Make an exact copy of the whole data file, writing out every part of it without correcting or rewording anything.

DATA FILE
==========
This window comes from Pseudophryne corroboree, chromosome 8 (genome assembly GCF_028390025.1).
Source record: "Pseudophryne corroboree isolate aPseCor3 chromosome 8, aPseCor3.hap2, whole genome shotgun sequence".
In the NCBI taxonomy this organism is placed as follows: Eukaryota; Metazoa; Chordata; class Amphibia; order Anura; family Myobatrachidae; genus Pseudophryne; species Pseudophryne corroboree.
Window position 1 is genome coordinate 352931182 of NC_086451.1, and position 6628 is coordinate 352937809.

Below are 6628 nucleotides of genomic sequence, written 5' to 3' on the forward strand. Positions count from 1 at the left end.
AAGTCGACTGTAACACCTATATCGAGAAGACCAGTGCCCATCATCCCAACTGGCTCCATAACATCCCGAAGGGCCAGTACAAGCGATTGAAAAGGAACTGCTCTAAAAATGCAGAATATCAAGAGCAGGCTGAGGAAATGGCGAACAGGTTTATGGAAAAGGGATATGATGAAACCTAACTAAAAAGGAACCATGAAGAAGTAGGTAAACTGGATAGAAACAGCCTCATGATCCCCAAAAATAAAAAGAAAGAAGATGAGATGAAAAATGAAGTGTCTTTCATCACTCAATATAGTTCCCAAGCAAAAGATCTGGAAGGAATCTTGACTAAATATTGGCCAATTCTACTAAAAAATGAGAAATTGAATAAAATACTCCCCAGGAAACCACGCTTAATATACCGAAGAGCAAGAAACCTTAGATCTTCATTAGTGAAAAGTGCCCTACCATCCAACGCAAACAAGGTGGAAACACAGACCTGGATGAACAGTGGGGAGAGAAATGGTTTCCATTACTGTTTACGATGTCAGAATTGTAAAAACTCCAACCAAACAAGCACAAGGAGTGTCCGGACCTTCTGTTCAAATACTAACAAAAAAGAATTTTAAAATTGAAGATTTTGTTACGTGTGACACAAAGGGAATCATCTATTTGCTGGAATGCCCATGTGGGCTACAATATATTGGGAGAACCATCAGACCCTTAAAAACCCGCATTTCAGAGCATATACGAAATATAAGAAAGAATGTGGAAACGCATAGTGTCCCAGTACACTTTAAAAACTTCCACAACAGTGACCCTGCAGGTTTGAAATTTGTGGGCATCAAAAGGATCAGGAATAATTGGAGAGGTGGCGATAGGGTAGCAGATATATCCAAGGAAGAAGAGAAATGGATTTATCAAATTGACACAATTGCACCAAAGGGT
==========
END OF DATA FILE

This window comes from Pseudophryne corroboree, chromosome 8 (genome assembly GCF_028390025.1).
Source record: "Pseudophryne corroboree isolate aPseCor3 chromosome 8, aPseCor3.hap2, whole genome shotgun sequence".
In the NCBI taxonomy this organism is placed as follows: Eukaryota; Metazoa; Chordata; class Amphibia; order Anura; family Myobatrachidae; genus Pseudophryne; species Pseudophryne corroboree.
Window position 1 is genome coordinate 352931182 of NC_086451.1, and position 6628 is coordinate 352937809.

Below are 6628 nucleotides of genomic sequence, written 5' to 3' on the forward strand. Positions count from 1 at the left end.
AAGTCGACTGTAACACCTATATCGAGAAGACCAGTGCCCATCATCCCAACTGGCTCCATAACATCCCGAAGGGCCAGTACAAGCGATTGAAAAGGAACTGCTCTAAAAATGCAGAATATCAAGAGCAGGCTGAGGAAATGGCGAACAGGTTTATGGAAAAGGGATATGATGAAACCTAACTAAAAAGGAACCATGAAGAAGTAGGTAAACTGGATAGAAACAGCCTCATGATCCCCAAAAATAAAAAGAAAGAAGATGAGATGAAAAATGAAGTGTCTTTCATCACTCAATATAGTTCCCAAGCAAAAGATCTGGAAGGAATCTTGACTAAATATTGGCCAATTCTACTAAAAAATGAGAAATTGAATAAAATACTCCCCAGGAAACCACGCTTAATATACCGAAGAGCAAGAAACCTTAGATCTTCATTAGTGAAAAGTGCCCTACCATCCAACGCAAACAAGGTGGAAACACAGACCTGGATGAACAGTGGGGAGAGAAATGGTTTCCATTACTGTTTACGATGTCAGAATTGTAAAAACTCCAACCAAACAAGCACAAGGAGTGTCCGGACCTTCTGTTCAAATACTAACAAAAAAGAATTTTAAAATTGAAGATTTTGTTACGTGTGACACAAAGGGAATCATCTATTTGCTGGAATGCCCATGTGGGCTACAATATATTGGGAGAACCATCAGACCCTTAAAAACCCGCATTTCAGAGCATATACGAAATATAAGAAAGAATGTGGAAACGCATAGTGTCCCAGTACACTTTAAAAACTTCCACAACAGTGACCCTGCAGGTTTGAAATTTGTGGGCATCAAAAGGATCAGGAATAATTGGAGAGGTGGCGATAGGGTAGCAGATATATCCAAGGAAGAAGAGAAATGGATTTATCAAATTGACACAATTGCACCAAAGGGT